Tonight the Blue Jackets got down early, through no fault of Artemi Panarin,  Down two goals early, with a playoff berth on the line, Panrin was a non factor.  He launched shots from the blue line, as if he was a defenseman, but don't look for him to get down to the crease and score the dirty one when your team needs it to make the playoffs. 

If I seem bitter about this, its because I am.  He did these things last year.  He won't do them this year, because he is not committed to this place and this organization.  Rest assured Mr. General Manager.  He will be more committed to your organization when you give him the long term money that he wouldn't accept from this organization.  Oh yes.  If you had pro scouts in the barn tonight, you would have seen your year 3 of your 7 year $10 million dollar contract.

Panarin set a record this year for points for the Columbus Blue Jackets.  Chances are, Mr. General Manager, the bar is a little higher for your organization.  Don't get fooled by this.  He will have set that record, and we may yet miss the playoffs.

Tonight was a team loss for the Columbus Blue Jackets.  It was not an individual loss.  But there was no ability to come back once they were down.  That's when 'elite' players are supposed to make the difference,  Tonight, they did not.  And I felt, watching the game, that Panarin's effort faded as the game went on.  Boston felt they could physically shove him out of his game.  They succeeded.  That was a much less frequent occurrence last year, hence my frustration.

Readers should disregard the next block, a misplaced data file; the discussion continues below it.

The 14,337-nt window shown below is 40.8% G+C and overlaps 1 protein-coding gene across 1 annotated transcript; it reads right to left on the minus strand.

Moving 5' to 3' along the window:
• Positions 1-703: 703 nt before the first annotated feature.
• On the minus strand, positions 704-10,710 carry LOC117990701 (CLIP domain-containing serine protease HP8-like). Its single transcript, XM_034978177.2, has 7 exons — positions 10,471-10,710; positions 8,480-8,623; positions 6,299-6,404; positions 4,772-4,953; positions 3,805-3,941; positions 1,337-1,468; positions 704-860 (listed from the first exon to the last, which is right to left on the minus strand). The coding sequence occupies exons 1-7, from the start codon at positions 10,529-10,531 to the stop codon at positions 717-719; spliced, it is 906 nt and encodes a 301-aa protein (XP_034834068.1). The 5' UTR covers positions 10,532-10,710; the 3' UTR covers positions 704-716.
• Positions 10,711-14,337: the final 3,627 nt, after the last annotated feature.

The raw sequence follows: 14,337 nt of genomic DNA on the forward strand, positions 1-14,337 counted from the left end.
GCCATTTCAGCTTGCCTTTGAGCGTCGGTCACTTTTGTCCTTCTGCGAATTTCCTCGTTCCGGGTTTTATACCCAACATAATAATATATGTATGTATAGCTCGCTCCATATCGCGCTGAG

It will be interesting to see if Montreal makes the playoffs because of Shaw's dirty hit on McQuaid, as he would have been very useful in this game.  That would mean the Player Safety Committee had a direct hand in who did, and did not make the playoffs.   That's a scary thought.  Nonetheless, McQuad wasn't available tonight, 5 days after a blind side head shot that wasn't deemed worthy of a suspension.  And they Blue Jackets coughed up goals right and left near the crease, where McQuad makes a living.